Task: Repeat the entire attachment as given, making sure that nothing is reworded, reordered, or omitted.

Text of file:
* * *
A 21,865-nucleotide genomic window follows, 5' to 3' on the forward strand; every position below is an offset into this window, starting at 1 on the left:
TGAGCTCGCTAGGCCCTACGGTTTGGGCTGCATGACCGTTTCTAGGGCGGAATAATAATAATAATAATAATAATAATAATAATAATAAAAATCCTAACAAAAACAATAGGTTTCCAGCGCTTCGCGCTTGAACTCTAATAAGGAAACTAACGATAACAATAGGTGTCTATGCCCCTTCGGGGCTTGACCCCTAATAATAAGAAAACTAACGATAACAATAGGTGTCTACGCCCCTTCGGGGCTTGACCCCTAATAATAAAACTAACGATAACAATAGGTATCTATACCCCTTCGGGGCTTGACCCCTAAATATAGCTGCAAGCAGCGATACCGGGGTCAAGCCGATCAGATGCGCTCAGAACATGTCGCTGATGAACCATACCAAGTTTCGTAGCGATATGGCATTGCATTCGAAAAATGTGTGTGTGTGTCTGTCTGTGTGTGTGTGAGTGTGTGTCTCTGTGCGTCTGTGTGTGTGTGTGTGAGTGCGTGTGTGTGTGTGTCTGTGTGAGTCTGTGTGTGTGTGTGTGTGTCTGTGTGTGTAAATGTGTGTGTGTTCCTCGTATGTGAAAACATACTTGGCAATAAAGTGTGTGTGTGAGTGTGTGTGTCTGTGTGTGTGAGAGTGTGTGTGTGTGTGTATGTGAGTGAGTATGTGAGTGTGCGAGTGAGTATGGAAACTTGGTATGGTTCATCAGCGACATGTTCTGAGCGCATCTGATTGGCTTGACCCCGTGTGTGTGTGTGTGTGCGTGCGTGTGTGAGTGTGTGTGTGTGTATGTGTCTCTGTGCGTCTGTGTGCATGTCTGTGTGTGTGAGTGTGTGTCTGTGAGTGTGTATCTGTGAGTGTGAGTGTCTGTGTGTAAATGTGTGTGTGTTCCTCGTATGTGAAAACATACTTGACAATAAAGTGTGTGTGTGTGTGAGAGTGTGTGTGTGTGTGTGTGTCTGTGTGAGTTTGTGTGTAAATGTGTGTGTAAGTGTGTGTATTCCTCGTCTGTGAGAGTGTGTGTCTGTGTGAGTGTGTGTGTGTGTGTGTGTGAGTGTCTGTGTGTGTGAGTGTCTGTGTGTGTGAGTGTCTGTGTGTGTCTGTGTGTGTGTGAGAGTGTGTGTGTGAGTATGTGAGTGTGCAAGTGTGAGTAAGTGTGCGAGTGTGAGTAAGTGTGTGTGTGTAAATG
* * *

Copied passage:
A 21,865-nucleotide genomic window follows, 5' to 3' on the forward strand; every position below is an offset into this window, starting at 1 on the left:
TGAGCTCGCTAGGCCCTACGGTTTGGGCTGCATGACCGTTTCTAGGGCGGAATAATAATAATAATAATAATAATAATAATAATAATAAAAATCCTAACAAAAACAATAGGTTTCCAGCGCTTCGCGCTTGAACTCTAATAAGGAAACTAACGATAACAATAGGTGTCTATGCCCCTTCGGGGCTTGACCCCTAATAATAAGAAAACTAACGATAACAATAGGTGTCTACGCCCCTTCGGGGCTTGACCCCTAATAATAAAACTAACGATAACAATAGGTATCTATACCCCTTCGGGGCTTGACCCCTAAATATAGCTGCAAGCAGCGATACCGGGGTCAAGCCGATCAGATGCGCTCAGAACATGTCGCTGATGAACCATACCAAGTTTCGTAGCGATATGGCATTGCATTCGAAAAATGTGTGTGTGTGTCTGTCTGTGTGTGTGTGAGTGTGTGTCTCTGTGCGTCTGTGTGTGTGTGTGTGAGTGCGTGTGTGTGTGTGTCTGTGTGAGTCTGTGTGTGTGTGTGTGTGTCTGTGTGTGTAAATGTGTGTGTGTTCCTCGTATGTGAAAACATACTTGGCAATAAAGTGTGTGTGTGAGTGTGTGTGTCTGTGTGTGTGAGAGTGTGTGTGTGTGTGTATGTGAGTGAGTATGTGAGTGTGCGAGTGAGTATGGAAACTTGGTATGGTTCATCAGCGACATGTTCTGAGCGCATCTGATTGGCTTGACCCCGTGTGTGTGTGTGTGTGCGTGCGTGTGTGAGTGTGTGTGTGTGTATGTGTCTCTGTGCGTCTGTGTGCATGTCTGTGTGTGTGAGTGTGTGTCTGTGAGTGTGTATCTGTGAGTGTGAGTGTCTGTGTGTAAATGTGTGTGTGTTCCTCGTATGTGAAAACATACTTGACAATAAAGTGTGTGTGTGTGTGAGAGTGTGTGTGTGTGTGTGTGTCTGTGTGAGTTTGTGTGTAAATGTGTGTGTAAGTGTGTGTATTCCTCGTCTGTGAGAGTGTGTGTCTGTGTGAGTGTGTGTGTGTGTGTGTGTGAGTGTCTGTGTGTGTGAGTGTCTGTGTGTGTGAGTGTCTGTGTGTGTCTGTGTGTGTGTGAGAGTGTGTGTGTGAGTATGTGAGTGTGCAAGTGTGAGTAAGTGTGCGAGTGTGAGTAAGTGTGTGTGTGTAAATG